How to Plan for the February 27 to March 19 Ferry Haul-out
When Is It?
The last ferry run before the haul-out will be at 8:00 p.m., Sunday, February 26. The haul-out is scheduled for February 27 through March 19. While the beginning date is certain, the end date can vary, depending on what maintenance and/or repair may be needed. Sometimes extra time is needed; rarely, a haul-out can finish early.
To receive email alerts and updates about the ferry, sign up at https://skagitcounty.net/Departments/Home/emailListmain.htm.
Further information can also be found at https://skagitcounty.net/ferry/haulout.
Arrow Launch will provide passenger-only service on the Strait Arrow, a 65-foot support vessel that can accommodate 49 passengers. The Strait Arrow will use the same loading docks as the Guemes ferry. In addition to an open deck, there is a cabin that can seat six rows of passengers and 40-plus people. The steps to the cabin are narrow and steep, and seating is not easily accessible for people with mobility difficulties.
In good weather, riding on the open deck can be a pleasant experience and provide time to chat with your friends and neighbors, whom you may not have seen for a while. In inclement weather, the ride can require caution when walking and carrying loads up and down the ramps and aprons. The ferry crew can be counted on to be watchful and offer assistance.
Bicycles and small motorcycles are allowed, at the discretion of the captain, along with well-behaved, leashed dogs. Horses are not allowed.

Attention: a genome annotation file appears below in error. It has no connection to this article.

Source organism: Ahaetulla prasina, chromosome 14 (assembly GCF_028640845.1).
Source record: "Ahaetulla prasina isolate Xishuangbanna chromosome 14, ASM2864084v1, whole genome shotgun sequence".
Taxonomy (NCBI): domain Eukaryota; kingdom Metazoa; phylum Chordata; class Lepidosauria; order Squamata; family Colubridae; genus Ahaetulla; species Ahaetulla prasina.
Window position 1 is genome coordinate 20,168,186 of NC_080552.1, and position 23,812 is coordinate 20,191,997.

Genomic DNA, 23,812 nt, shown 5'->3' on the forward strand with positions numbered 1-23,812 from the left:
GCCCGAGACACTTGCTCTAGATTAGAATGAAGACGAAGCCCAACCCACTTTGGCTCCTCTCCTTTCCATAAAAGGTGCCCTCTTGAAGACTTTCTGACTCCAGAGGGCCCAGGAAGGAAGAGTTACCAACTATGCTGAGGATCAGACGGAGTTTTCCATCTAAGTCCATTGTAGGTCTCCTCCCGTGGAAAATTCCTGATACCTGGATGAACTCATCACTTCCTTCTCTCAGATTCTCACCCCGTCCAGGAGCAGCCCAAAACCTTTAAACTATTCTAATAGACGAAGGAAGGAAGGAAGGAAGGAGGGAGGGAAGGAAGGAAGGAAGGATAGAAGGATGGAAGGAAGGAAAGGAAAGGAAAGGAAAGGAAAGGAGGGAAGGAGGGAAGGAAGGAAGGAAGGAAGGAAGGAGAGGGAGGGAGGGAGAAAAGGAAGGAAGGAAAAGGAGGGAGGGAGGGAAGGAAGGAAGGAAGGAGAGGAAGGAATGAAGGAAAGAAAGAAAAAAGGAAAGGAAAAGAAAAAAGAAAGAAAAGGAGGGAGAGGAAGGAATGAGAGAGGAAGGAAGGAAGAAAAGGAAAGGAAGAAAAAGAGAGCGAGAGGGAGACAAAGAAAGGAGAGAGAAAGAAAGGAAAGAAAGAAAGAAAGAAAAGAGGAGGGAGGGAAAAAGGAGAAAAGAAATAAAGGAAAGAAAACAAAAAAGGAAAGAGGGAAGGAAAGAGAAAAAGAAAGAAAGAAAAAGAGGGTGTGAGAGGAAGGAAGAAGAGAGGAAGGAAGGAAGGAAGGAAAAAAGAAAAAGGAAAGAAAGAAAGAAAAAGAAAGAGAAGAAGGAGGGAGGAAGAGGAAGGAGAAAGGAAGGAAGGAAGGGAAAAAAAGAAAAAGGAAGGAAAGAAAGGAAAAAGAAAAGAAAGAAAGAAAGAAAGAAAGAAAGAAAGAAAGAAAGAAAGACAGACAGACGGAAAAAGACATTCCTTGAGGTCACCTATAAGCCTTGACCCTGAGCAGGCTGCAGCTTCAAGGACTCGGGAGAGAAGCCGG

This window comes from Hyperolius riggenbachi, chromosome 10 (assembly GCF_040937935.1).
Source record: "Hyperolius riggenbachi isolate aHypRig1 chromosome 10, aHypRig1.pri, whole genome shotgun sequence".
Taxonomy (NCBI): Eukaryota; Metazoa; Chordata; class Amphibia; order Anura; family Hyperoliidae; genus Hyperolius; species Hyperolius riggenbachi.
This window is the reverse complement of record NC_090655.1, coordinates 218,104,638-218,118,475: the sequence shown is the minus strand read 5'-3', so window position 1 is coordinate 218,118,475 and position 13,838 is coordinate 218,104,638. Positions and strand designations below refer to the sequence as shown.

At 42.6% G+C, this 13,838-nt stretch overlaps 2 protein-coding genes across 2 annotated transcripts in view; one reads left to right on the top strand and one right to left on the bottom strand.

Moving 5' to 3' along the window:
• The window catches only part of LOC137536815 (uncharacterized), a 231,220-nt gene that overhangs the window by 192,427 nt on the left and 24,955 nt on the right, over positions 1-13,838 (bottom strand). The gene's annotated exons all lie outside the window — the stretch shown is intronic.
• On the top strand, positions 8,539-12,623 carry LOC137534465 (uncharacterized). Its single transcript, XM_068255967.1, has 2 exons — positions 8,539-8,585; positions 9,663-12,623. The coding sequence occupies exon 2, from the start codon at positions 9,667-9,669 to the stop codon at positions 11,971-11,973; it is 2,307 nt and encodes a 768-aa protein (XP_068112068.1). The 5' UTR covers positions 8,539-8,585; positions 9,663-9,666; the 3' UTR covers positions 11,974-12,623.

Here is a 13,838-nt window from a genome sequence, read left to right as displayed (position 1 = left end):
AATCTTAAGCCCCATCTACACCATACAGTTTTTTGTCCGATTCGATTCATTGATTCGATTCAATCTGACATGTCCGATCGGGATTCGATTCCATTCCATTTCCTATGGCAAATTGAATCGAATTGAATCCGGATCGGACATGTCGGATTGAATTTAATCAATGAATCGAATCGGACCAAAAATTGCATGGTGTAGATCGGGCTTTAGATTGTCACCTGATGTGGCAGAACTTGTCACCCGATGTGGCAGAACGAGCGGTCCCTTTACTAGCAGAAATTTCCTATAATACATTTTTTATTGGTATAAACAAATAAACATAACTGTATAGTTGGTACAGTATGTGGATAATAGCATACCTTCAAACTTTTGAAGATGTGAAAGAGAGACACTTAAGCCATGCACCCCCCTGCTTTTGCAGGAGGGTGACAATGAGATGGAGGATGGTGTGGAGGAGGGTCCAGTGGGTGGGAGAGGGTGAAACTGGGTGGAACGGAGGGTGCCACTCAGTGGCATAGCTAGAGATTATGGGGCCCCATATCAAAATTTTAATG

On-Island Shuttle Service
Skagit Transit will provide a passenger van that will operate daily from 7 to 11:45 a.m. and from 12:30 to 5:30 p.m. Shuttle service will begin the day before the outage and end the day after to allow islanders to get their vehicles moved. This is a by-request service to and from the ferry only, not from point to point on the island. Call at least one hour before the time you need to be picked up on the road nearest your house. Call (360) 757-4433, press #1, and ask for Guemes Dispatch. The fare is free for riders under 18, $1.00 for riders 19–64, and $0.50 for disabled riders and riders over 65. There are no transfers. See this link for more details.
Many islanders manage to park a vehicle in Anacortes and use other transportation on the island. If you have an unexpected need, San Juan Marine Freight & Services, now owned and operated by Captain Corey Joyce, can provide barge service for up to seven cars on the M/V San Juan Enterprise or eight cars on the M/V San Juan Charger. There is a six-car minimum charge for one-way service ($50 per car) and scheduling is as available. The preferred way to arrange service is to send a text to (360) 202-8611, or you can phone that same number if you can’t text. Joyce will provide 24-hour service, if needed.